Please explain Roman collars and black

Status
Not open for further replies.
L

Lepanto

Guest
I’m not questioning whether priests should wear their clericals at all times in public. In fact, I think priests should ALWAYS wear clericals (unless doing physical labor or something like that).

Rather, my questions regard the origin and symbolism of the Roman collar and the black uniform.

How did the Roman collar and the choice of black evolve? What is their religious meaning?

Thank you.
 
Like most of what we today consider sacred vestments and clerical attire, the Roman collar was once normal secular dress. As it began to fade from style, the clergy continued its use, thus making it distinctive of the clerical state.
 
The Roman Collar

Description: The stiff Roman collar is the standard street shirt for priests. Only the white part is called the collar; the black part is called a “rabat.”

Origin: “Originally,” says the Reverend Henry McCloud in his book Clerical Dress and Insignia of the Roman Catholic Church, the Roman collar “was nothing else than the shirt collar turned down over the cleric’s everyday common dress in compliance with a fashion that began toward the end of the sixteenth century. For when the laity began to turn down their collars, the clergy also took up the mode.”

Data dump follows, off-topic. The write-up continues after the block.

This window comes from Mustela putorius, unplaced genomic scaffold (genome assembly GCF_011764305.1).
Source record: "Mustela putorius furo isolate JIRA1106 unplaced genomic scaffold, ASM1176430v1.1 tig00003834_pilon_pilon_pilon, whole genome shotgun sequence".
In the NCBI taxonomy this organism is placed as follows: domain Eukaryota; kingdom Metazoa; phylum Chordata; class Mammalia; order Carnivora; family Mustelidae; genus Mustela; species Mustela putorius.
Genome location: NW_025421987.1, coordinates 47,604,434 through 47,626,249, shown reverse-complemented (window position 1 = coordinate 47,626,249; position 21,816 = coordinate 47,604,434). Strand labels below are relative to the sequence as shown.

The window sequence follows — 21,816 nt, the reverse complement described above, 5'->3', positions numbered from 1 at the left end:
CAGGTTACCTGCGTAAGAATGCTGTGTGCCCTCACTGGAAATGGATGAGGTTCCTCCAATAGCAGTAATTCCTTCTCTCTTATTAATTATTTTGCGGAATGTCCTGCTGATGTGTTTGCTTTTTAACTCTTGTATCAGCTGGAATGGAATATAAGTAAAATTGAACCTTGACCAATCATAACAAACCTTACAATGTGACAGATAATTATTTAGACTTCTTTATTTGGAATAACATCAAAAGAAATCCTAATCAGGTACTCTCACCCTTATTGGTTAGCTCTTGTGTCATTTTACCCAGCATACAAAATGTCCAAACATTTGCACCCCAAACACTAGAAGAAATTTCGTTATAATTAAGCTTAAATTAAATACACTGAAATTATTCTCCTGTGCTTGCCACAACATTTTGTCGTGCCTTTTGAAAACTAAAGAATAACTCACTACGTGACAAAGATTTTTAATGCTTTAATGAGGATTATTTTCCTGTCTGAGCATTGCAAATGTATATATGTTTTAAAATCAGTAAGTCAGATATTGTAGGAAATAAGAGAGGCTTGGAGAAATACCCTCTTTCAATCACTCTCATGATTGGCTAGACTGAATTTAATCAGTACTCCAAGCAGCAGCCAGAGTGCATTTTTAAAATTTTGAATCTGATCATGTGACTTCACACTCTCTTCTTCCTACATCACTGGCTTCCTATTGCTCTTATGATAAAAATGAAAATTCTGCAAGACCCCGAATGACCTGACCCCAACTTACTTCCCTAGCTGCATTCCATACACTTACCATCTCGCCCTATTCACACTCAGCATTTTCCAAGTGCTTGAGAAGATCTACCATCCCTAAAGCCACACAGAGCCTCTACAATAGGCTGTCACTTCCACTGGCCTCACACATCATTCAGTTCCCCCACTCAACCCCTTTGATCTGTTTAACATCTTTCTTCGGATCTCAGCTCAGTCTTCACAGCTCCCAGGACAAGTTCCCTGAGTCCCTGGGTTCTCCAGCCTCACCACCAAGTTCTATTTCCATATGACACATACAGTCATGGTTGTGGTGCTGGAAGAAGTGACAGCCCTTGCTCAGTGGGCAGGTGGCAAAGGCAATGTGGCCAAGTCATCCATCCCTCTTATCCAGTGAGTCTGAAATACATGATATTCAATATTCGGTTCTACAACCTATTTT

… But that’s only half the story. The clergy also adopted the fad of lining their collars with fancy lace and needlework, which made them more beautiful but also more difficult to clean. So a third custom arose: covering the collar with a changeable sleeve of white linen to protect it from dirt. The modest-minded Pope Urban VIII banned the use of lace in 1624 … but he didn’t ban the protective sleeve. “Thus,” McCloud says, “the narrow band of white linen used to protect the collar in the course of a few centuries became what is known today as the Roman collar.”

Taken from:
st-ignatius-loyola.com/trivia/trivia6.html
 
40.png
lepanto:
Rather, my questions regard the origin and symbolism of the Roman collar and the black uniform.

How did the Roman collar and the choice of black evolve? What is their religious meaning?

Thank you.
To actually answer your question, the black is symbolically representative of ‘worldy (secular) death,’ or a sort of ‘crucifixition of the flesh’ to quote the Apostle. The white is of course for purity of the minister.

I’ve seen some early midieval drawings of english bishops who wore (to describe it) something that looked like if you took a T-shirt collar and snipped a broad square a few inches long down the chest. they wore a loose ruffled white shirt underneath that. Collars have been fairly regional in difference of design as well though. Kinda like birettas (hats). who knows if the modern collars worn now will ever evolve into a different design?
 
I have seen old pictures of priests with a different collar. It looks like two rectangles comming down from their necks, where did that originate? If you have seen the movie Song of Bernadette, you can see priests with that type of collar.
 
Status
Not open for further replies.
Back
Top